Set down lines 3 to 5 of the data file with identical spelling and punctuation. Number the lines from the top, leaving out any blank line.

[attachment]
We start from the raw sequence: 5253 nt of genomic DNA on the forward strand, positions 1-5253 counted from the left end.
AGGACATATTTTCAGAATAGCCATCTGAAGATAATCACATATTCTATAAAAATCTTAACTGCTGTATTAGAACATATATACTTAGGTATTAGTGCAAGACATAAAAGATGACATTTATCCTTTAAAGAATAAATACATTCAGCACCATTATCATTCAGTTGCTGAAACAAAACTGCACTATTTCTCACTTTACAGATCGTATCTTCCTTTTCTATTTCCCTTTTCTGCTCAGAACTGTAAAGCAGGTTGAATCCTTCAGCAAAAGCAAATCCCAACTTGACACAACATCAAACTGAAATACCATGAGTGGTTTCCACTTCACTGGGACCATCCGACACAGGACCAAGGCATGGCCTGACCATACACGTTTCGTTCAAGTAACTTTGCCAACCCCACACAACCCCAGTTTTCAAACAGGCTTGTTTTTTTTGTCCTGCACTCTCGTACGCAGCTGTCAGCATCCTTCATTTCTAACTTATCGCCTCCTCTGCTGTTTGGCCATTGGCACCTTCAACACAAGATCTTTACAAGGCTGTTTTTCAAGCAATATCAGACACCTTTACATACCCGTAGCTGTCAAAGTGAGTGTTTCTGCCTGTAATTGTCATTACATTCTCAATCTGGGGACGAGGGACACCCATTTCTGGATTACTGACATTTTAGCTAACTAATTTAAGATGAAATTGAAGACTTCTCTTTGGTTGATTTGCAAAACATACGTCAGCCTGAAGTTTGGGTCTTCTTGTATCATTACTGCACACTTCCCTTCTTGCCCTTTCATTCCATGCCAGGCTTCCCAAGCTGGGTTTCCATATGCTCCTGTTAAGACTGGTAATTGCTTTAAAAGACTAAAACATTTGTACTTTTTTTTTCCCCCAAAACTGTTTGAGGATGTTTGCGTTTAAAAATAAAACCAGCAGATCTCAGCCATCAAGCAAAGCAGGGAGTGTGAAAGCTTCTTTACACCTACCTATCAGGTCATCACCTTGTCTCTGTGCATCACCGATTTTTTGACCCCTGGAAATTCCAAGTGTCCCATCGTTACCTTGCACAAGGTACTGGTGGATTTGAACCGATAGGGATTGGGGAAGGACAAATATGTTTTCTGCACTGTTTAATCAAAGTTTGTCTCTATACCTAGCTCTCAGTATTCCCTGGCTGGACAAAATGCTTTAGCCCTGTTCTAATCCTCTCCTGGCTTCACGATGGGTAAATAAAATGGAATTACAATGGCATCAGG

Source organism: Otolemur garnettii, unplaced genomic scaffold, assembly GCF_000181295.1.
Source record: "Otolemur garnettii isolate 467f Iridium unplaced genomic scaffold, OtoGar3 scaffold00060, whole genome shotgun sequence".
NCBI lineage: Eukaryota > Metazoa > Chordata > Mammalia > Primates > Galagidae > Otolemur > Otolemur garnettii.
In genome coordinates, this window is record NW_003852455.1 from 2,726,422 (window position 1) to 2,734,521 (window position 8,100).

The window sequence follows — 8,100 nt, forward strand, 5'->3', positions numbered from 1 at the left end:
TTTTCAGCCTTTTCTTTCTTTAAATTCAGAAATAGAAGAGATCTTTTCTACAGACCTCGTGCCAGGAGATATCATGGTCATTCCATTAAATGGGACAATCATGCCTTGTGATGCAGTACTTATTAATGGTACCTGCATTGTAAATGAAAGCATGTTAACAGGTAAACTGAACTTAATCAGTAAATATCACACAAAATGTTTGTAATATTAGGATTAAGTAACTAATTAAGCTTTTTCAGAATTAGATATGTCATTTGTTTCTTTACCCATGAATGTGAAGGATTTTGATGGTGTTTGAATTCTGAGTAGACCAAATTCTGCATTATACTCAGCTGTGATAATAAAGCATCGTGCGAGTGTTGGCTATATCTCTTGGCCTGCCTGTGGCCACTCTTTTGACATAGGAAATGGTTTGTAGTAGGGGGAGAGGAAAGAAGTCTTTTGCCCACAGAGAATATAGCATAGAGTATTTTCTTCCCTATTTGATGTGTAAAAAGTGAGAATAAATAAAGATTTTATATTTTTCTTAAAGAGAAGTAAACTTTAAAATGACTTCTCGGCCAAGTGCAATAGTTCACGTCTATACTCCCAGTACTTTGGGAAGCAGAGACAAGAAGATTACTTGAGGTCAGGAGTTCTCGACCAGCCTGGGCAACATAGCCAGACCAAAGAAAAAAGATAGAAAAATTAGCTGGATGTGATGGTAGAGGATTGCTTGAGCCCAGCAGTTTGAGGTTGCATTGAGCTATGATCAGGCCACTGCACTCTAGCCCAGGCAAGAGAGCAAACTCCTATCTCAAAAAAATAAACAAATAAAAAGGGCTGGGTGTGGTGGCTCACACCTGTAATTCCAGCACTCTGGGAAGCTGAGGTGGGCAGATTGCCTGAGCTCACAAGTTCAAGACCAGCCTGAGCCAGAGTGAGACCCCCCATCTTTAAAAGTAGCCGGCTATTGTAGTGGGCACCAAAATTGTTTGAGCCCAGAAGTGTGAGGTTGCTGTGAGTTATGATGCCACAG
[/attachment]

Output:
Source organism: Otolemur garnettii, unplaced genomic scaffold, assembly GCF_000181295.1.
Source record: "Otolemur garnettii isolate 467f Iridium unplaced genomic scaffold, OtoGar3 scaffold00060, whole genome shotgun sequence".
NCBI lineage: Eukaryota > Metazoa > Chordata > Mammalia > Primates > Galagidae > Otolemur > Otolemur garnettii.